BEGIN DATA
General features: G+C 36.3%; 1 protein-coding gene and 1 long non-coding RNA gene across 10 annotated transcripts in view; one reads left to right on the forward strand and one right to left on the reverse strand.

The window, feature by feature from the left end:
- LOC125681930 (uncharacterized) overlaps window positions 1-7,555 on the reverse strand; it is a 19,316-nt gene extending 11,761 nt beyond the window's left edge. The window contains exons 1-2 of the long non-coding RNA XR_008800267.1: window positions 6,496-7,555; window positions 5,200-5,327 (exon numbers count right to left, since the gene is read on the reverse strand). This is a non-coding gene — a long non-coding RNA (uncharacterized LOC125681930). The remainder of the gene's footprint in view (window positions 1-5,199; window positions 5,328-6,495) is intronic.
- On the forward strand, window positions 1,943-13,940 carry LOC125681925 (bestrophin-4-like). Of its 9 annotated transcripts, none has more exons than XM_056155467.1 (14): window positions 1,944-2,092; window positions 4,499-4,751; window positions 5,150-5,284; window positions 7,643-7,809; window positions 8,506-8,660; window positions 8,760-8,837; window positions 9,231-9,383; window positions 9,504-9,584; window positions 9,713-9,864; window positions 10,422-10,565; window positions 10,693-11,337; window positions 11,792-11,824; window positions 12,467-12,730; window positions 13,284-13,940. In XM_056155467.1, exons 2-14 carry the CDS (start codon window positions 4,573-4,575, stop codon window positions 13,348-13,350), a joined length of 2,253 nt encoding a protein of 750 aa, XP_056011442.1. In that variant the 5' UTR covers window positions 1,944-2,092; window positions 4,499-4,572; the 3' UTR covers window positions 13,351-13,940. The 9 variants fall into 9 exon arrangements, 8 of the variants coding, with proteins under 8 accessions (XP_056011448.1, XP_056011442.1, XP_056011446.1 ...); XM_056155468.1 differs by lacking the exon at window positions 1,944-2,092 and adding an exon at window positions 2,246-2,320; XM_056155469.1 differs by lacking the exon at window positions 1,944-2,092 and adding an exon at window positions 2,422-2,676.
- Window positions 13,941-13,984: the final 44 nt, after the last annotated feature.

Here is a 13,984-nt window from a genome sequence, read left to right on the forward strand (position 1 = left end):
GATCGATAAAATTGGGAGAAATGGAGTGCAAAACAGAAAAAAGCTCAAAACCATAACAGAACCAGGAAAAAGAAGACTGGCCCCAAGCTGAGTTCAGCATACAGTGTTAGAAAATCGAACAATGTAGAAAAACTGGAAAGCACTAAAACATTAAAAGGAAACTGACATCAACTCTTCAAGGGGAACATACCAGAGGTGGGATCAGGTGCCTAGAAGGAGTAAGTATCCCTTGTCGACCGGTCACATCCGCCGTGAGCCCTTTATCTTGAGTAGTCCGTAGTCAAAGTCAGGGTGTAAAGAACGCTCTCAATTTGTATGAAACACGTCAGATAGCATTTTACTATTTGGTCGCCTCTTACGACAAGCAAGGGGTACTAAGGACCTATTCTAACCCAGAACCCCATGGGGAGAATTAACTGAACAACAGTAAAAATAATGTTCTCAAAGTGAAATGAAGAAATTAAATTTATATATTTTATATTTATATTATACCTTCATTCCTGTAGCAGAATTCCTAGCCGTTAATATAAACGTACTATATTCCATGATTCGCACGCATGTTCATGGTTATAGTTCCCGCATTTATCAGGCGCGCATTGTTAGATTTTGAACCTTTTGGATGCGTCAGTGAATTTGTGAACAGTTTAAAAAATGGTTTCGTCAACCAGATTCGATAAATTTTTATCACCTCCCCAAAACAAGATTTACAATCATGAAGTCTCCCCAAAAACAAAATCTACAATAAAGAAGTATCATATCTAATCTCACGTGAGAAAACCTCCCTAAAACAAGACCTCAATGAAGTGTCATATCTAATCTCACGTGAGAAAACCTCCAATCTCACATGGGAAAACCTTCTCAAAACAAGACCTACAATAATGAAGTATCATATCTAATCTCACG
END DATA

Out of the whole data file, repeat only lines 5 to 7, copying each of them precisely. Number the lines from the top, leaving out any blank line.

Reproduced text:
- Window positions 13,941-13,984: the final 44 nt, after the last annotated feature.

Here is a 13,984-nt window from a genome sequence, read left to right on the forward strand (position 1 = left end):
GATCGATAAAATTGGGAGAAATGGAGTGCAAAACAGAAAAAAGCTCAAAACCATAACAGAACCAGGAAAAAGAAGACTGGCCCCAAGCTGAGTTCAGCATACAGTGTTAGAAAATCGAACAATGTAGAAAAACTGGAAAGCACTAAAACATTAAAAGGAAACTGACATCAACTCTTCAAGGGGAACATACCAGAGGTGGGATCAGGTGCCTAGAAGGAGTAAGTATCCCTTGTCGACCGGTCACATCCGCCGTGAGCCCTTTATCTTGAGTAGTCCGTAGTCAAAGTCAGGGTGTAAAGAACGCTCTCAATTTGTATGAAACACGTCAGATAGCATTTTACTATTTGGTCGCCTCTTACGACAAGCAAGGGGTACTAAGGACCTATTCTAACCCAGAACCCCATGGGGAGAATTAACTGAACAACAGTAAAAATAATGTTCTCAAAGTGAAATGAAGAAATTAAATTTATATATTTTATATTTATATTATACCTTCATTCCTGTAGCAGAATTCCTAGCCGTTAATATAAACGTACTATATTCCATGATTCGCACGCATGTTCATGGTTATAGTTCCCGCATTTATCAGGCGCGCATTGTTAGATTTTGAACCTTTTGGATGCGTCAGTGAATTTGTGAACAGTTTAAAAAATGGTTTCGTCAACCAGATTCGATAAATTTTTATCACCTCCCCAAAACAAGATTTACAATCATGAAGTCTCCCCAAAAACAAAATCTACAATAAAGAAGTATCATATCTAATCTCACGTGAGAAAACCTCCCTAAAACAAGACCTCAATGAAGTGTCATATCTAATCTCACGTGAGAAAACCTCCAATCTCACATGGGAAAACCTTCTCAAAACAAGACCTACAATAATGAAGTATCATATCTAATCTCACG